The Clean Air Act is split into an number of parts which set out to control emissions to air these are;
Prohibits emission of dark smoke from chimneys and industrial or trade premises including bonfires. Dark smoke is created by burning materials such as plastics, foam, painted wood etc. Smoke in general contains pollutants such as carbon monoxide, dioxins and fine particles. In addition burning plastic, rubber or painted material not only creates an unpleasant smell but a range of poisonous compounds.
This act related to the emission of smoke, grit, dust and fumes incorporating furnaces and chimneys (including specification on the heights of chimneys).
Allows the local authority to declare ‘smoke control areas’ in order to improved air quality. In these areas it is an offence for the occupier of a building to allow smoke emission from a chimney unless it is produced by an ‘authorised fuel’. In Burton on Trent, almost the whole town is declared a smoke control area.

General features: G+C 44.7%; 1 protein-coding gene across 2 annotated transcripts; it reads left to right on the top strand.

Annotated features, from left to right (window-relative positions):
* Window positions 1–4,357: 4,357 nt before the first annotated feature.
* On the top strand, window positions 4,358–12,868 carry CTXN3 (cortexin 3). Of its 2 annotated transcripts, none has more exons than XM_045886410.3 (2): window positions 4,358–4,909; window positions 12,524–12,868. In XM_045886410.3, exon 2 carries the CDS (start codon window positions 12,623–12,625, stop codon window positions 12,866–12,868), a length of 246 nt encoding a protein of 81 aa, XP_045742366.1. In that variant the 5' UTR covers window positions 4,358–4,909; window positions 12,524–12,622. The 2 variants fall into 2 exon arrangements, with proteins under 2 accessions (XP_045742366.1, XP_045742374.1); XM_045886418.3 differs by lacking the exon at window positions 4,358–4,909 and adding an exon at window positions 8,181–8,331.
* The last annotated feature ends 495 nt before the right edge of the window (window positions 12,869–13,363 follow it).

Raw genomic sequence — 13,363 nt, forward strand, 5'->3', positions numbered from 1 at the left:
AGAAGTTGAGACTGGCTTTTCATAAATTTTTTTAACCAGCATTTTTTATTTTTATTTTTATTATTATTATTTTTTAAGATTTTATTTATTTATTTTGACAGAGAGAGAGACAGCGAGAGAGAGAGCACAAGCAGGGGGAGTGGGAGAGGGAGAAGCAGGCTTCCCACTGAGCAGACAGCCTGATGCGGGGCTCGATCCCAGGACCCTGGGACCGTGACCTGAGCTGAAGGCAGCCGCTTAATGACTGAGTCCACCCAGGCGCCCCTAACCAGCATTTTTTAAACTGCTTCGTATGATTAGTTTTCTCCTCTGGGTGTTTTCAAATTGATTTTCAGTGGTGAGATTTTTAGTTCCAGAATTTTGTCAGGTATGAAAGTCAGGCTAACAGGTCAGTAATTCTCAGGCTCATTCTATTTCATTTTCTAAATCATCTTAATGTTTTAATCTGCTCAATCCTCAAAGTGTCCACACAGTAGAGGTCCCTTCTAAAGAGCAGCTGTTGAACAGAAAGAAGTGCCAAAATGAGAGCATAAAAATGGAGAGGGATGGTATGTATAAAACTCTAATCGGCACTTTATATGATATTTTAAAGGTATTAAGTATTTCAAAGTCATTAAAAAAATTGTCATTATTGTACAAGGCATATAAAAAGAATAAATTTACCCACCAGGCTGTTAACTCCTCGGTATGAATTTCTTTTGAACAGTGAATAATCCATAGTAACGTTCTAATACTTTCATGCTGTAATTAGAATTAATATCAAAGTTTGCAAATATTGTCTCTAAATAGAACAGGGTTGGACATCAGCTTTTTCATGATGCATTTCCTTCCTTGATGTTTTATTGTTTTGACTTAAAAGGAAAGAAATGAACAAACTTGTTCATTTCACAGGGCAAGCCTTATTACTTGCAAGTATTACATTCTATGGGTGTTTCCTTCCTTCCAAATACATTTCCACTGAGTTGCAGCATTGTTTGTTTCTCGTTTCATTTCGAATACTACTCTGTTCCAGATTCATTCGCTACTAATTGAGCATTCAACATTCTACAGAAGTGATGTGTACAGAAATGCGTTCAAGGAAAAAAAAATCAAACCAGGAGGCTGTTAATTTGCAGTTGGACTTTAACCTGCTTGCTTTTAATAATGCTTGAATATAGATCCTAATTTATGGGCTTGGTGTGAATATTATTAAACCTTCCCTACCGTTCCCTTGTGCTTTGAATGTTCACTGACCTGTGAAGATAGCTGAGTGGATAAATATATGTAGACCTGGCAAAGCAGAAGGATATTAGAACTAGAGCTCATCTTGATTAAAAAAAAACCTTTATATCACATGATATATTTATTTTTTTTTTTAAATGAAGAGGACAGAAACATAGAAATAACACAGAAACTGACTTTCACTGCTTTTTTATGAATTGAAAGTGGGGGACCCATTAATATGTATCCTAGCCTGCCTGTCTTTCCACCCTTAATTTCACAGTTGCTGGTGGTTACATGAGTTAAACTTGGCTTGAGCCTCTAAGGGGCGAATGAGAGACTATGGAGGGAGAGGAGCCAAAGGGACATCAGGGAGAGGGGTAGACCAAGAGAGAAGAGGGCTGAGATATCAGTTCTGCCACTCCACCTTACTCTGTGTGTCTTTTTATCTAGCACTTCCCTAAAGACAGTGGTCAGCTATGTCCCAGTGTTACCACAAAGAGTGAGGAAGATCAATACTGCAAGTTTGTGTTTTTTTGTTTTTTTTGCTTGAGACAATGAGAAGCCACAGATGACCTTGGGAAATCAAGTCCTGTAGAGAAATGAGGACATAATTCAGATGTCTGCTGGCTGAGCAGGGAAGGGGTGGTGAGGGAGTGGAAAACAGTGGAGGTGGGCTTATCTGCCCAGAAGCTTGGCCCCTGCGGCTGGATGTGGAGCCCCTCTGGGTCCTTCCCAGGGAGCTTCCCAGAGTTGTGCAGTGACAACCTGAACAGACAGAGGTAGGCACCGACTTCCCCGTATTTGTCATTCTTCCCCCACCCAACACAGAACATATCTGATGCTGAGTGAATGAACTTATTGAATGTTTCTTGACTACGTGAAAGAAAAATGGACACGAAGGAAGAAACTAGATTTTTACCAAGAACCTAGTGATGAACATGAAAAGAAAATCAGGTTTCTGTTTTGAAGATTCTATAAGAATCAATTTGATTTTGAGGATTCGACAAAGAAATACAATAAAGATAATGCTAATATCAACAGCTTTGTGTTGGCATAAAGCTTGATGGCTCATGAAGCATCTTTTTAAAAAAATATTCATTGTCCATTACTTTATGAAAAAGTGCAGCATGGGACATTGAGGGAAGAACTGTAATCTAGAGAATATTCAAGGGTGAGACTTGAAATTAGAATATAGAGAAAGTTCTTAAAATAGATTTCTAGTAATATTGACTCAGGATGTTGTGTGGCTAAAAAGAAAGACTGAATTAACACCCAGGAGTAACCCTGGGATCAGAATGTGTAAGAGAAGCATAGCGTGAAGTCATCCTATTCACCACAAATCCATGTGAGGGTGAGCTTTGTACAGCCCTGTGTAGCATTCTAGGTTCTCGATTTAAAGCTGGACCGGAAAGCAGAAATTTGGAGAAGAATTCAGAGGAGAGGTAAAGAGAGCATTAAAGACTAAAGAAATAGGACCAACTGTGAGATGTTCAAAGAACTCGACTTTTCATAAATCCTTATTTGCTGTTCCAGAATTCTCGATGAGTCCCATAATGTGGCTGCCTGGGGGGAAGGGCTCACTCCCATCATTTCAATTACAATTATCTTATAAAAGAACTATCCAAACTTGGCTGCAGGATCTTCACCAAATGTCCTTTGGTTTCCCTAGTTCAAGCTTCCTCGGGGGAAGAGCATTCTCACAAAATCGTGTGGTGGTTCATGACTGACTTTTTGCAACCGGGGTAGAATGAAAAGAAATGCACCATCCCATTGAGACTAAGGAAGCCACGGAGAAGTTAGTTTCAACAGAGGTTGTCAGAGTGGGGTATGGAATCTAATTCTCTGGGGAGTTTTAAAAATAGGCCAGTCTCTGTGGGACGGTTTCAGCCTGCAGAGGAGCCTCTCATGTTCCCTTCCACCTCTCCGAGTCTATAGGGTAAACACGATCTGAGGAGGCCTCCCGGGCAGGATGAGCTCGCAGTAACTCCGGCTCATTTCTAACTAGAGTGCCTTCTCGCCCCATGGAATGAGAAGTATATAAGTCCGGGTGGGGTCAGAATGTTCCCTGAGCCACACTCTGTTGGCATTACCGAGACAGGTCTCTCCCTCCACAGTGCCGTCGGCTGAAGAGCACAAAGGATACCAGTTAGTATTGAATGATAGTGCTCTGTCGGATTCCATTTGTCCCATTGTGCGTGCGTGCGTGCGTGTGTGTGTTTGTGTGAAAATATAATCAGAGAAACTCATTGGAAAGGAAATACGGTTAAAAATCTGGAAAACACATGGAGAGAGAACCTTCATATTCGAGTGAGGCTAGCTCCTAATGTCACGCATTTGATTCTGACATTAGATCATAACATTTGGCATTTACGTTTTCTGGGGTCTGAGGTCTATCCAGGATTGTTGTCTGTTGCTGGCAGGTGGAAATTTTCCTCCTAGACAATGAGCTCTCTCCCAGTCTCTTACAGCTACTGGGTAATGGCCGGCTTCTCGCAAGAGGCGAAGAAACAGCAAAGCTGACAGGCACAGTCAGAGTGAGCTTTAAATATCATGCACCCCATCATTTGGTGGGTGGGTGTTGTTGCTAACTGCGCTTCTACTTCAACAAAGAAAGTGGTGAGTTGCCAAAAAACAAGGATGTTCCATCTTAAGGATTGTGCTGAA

Part 3 of the Clean Air Act 1993 also allows the local authority to declare ‘smoke control areas’ in order to improve air quality. In these areas it is an offence for the occupier of a building to allow smoke emission from a chimney unless it is produced by an ‘authorised fuel’, although it is recognised that there may be times when certain of these fuels may cause periods of light smoke emission. It should be noted that coal, oil and wood are not authorised fuels. For more information on these control areas, please refer to our webpage on Smoke Control Areas.
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